The U.S. Marines and Navy will bring approximately 500 tons of equipment and tools to Catalina Island the week of Dec. 17, 2018, to prepare for the January arrival of more than 100 Marines and Navy Seabees who will repair the aging main runway at the Catalina Island Conservancy’s Airport in the Sky.
The project will provide the troops with valuable training in a remote location with difficult logistics and will ensure the island’s only airport remains open to the public, officials with the Catalina Island Conservancy said.
The trucks, construction equipment, tents and other supplies needed to support the runway repair and the troops during their three-month stay on Catalina will be shipped from the Port of Los Angeles in San Pedro to Catalina Harbor in the Two Harbors area of the Island. The equipment will then travel from Catalina Harbor to the Airport in the Sky on existing roads during the week of Dec. 17.
“We are so appreciative of the Marines’ and the Navy’s commitment to this partnership, and we welcome the arrival of all this equipment they’re providing for the runway repair,” said Tony Budrovich, Catalina Island Conservancy president and CEO. “The airport is an historic and critical asset for Catalina, and the main runway’s condition had put the airport at risk of closure to the public if we hadn’t found this innovative solution to reduce the construction cost. Our partnership with the Marines and Navy will extend the life of the runway for another 75 to 100 years and help train the troops for deployments to islands and other remote destinations to build or repair airfields and other infrastructure.”
The Airport in the Sky provides access to Catalina via air for first responders, travelers, residents, and businesses. The airport is the island’s U.S. Mail and UPS delivery hub. An estimated 3.5 million pounds of freight, which includes medical and emergency supplies, is also shipped through the airport annually.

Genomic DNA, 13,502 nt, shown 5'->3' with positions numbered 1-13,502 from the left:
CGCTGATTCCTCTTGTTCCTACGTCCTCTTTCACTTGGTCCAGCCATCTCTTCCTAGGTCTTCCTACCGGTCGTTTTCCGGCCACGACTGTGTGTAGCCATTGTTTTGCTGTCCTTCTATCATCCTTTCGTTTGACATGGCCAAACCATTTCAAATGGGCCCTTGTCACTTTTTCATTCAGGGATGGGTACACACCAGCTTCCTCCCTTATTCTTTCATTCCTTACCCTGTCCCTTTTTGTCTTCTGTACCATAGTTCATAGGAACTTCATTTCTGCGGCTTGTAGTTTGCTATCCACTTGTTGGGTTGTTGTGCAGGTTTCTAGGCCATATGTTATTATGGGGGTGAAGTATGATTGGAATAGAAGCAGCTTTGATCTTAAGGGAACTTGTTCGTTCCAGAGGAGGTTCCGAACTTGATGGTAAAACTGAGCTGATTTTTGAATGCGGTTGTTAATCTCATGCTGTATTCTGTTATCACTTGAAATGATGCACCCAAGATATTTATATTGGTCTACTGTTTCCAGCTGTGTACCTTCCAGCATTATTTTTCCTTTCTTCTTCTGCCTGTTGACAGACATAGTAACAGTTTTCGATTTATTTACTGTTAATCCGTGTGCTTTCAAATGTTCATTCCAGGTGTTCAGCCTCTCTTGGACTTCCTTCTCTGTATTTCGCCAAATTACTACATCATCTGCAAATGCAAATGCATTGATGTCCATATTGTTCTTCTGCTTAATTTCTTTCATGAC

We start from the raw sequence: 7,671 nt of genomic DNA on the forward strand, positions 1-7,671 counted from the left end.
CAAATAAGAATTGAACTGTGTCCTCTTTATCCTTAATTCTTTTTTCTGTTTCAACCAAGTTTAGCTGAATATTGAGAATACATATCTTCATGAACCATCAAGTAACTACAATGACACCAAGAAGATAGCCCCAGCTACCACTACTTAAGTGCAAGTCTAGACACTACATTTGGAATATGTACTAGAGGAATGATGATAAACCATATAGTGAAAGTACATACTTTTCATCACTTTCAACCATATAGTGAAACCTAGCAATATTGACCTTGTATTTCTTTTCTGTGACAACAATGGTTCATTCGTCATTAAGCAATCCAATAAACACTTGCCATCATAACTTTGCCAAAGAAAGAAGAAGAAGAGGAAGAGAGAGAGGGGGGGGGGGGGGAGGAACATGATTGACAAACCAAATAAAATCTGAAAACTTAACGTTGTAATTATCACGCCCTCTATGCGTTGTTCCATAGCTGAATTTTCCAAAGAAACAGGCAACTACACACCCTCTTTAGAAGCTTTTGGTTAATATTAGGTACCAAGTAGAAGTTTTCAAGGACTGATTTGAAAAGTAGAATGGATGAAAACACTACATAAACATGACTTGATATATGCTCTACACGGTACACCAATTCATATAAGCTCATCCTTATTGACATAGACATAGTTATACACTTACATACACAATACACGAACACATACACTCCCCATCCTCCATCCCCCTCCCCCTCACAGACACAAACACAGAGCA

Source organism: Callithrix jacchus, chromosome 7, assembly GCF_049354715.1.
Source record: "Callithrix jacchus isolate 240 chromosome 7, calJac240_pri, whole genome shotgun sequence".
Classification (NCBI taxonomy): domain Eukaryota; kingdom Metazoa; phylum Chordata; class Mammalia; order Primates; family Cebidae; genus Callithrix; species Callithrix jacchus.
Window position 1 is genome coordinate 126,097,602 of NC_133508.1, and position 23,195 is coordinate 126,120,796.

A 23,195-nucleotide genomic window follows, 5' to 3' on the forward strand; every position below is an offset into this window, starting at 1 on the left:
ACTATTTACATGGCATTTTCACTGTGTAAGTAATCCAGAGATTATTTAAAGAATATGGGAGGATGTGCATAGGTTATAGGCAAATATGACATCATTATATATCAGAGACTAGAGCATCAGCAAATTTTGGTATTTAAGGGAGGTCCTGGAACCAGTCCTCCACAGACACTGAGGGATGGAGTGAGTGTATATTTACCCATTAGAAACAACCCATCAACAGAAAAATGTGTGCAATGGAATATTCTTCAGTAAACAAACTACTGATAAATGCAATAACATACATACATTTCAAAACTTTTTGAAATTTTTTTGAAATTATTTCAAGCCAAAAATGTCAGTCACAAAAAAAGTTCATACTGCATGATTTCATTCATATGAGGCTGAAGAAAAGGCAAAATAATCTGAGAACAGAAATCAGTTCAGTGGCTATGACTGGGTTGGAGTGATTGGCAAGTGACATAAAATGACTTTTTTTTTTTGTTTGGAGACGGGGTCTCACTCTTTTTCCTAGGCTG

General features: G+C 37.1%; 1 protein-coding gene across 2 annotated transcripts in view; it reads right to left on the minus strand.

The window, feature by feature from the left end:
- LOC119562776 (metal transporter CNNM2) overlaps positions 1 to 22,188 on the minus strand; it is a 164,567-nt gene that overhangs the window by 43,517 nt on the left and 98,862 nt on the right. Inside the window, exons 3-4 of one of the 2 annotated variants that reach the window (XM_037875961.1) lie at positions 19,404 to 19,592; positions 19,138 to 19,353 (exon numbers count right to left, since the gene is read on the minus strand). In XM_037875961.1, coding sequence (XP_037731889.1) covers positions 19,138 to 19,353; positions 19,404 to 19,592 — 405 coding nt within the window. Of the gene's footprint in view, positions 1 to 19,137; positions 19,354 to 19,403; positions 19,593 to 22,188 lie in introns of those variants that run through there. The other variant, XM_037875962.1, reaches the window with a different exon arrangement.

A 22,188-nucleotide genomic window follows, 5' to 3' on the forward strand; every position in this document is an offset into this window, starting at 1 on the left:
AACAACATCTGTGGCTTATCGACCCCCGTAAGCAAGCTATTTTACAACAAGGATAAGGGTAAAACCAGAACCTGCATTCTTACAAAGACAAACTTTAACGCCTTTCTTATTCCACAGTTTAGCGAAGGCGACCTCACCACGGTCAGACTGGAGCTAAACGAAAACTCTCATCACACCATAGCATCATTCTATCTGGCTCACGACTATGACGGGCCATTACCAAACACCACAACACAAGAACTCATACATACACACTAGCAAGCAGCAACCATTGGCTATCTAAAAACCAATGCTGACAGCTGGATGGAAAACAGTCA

For years, the Conservancy has been patching the airport’s main runway, costing approximately $250,000 a year. But the California Department of Transportation’s (Caltrans’) Aeronautics Division told the Conservancy it needed a long-term repair plan in place by September 2018 to continue to operate the airport as a public airport.
With the help of U.S. Rep. Alan Lowenthal, D-Long Beach, Gary Cathey, former chief of Caltrans Aeronautics Division, and Patrick Miles, Caltrans aviation safety officer, the Conservancy reached an agreement for the airport runway to be repaired through the Department of Defense’s Innovative Readiness Training Program (IRT). The program matches community needs with military training opportunities.
“The Catalina Island Conservancy’s Airport in the Sky presents a unique training opportunity for Marines and Sailors to conduct relevant, real-world training while providing a service to our local community,” said 2nd Lieutenant Zachary Bodner, a 3rd Marine Aircraft Wing (3rd MAW) spokesman.
I Marine Expeditionary Force (I MEF) at Camp Pendleton has assigned 3rd MAW from Marine Corps Air Station Miramar to support this unique training opportunity. The 3rd MAW has identified Marine Wing Support Squadron 373 (MWSS-373) to serve as the lead element for the successful repair of the runway. Naval Construction Group One (NCG1), First Naval Construction Regiment (1NCR) and Navy Mobility Construction Battalion (NCMB-25) personnel will also participate in the project with quality control and medical support.
“Since 1942, U.S. Navy Seabees have served side-by-side with all our nation’s Armed Forces to build and defend critical infrastructure to support every major theater operation in our history. From building 6,000′ ice runways in Antarctica to airstrips in the Pacific, the Seabees have demonstrated their ‘Can Do’ spirit, and we will do that once again alongside the Marines on the Catalina Island runway repair project,” said LT. Saul Perez Ravelo, Civil Engineer Corps, U.S. Navy.
Over the expected three-month course of the repair project, troops will rotate on and off the island. A group of Marines will travel to Catalina to help transport the equipment to the Island in mid-December and then return to the mainland for the holidays. A smaller group will remain on Catalina over the holidays. Catalina Island Conservancy Board Chair Kellie Johnson plans to host the Marines for Christmas dinner at her Avalon home.
The largest contingency of Marines and Sailors will be flown to the Airport in the Sky in early January to begin work on the runway.